One commenter in the last post mentioned that they were uncomfortable purchasing items that are individually wrapped in plastic.  We agree, the plastic wrap has got to go.  So here’s a list of companies that are doing their part in getting rid of the wrap.

Companies that send items unwrapped in bulk

  • bgreen – our most eco company in terms of packing and shipping.  They do all their manufacturing in Los Angeles about 8 miles from our warehouse.  Most of the time we don’t even have their items shipped; we schedule a time when someone’s already out and about and have the products picked up directly.  So there’s virtually no transportation cost from them to us and everything is unwrapped.  Their smaller items, like panties, don’t even have hang tags.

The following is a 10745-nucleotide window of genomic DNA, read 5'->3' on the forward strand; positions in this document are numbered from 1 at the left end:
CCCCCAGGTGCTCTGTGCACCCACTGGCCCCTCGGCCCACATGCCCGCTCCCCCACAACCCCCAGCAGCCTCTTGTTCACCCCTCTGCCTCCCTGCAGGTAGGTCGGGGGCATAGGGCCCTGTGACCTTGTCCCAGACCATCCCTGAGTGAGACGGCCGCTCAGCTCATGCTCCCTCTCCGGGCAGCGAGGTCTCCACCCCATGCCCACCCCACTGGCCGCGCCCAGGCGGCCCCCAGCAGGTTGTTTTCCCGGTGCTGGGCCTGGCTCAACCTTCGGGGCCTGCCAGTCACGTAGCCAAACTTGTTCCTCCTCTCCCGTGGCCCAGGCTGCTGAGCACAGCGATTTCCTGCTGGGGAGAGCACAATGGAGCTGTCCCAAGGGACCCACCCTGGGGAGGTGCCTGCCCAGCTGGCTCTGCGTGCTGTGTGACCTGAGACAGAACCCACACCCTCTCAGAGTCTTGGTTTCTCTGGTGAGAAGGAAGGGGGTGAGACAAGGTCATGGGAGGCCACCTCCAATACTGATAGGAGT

• Perfectly Imperfect Tees (PI Organics) – another Southern California based company that ships all their products without bags.  Sure, their dresses wind up a bit wrinkled from them to us to you, but what’s a little steamer or touch of ironing between friends?  Their lingerie also comes without hang tags.
  • SOS From Texas – from seed to shirt this company works completely in the USA, and ships all their products bag-free in bulk
  • Jim Morris T-Shirts – their environmental-themed screen printed tees always come in bulk without hang tags or bags. They source the tees from a variety of places from the USA to India, so there are some transportation costs, and they use conventional screen printing methods.  But the lack of packaging and a commitment to charitable giving make this small company a good choice.
  • Pants to Poverty – this UK-based poverty-fighting powerhouse company has traditionally sent their panties in bulk with no tags. Their most recent line of Angel Wing and Angel Print panties came in adorable recycled cotton gift boxes for the holidays. While we love the look of the boxes, they’re environmentally impractical.  We’ve talked to them and they assure us they’ll be going back to bulk shipped items in the new year.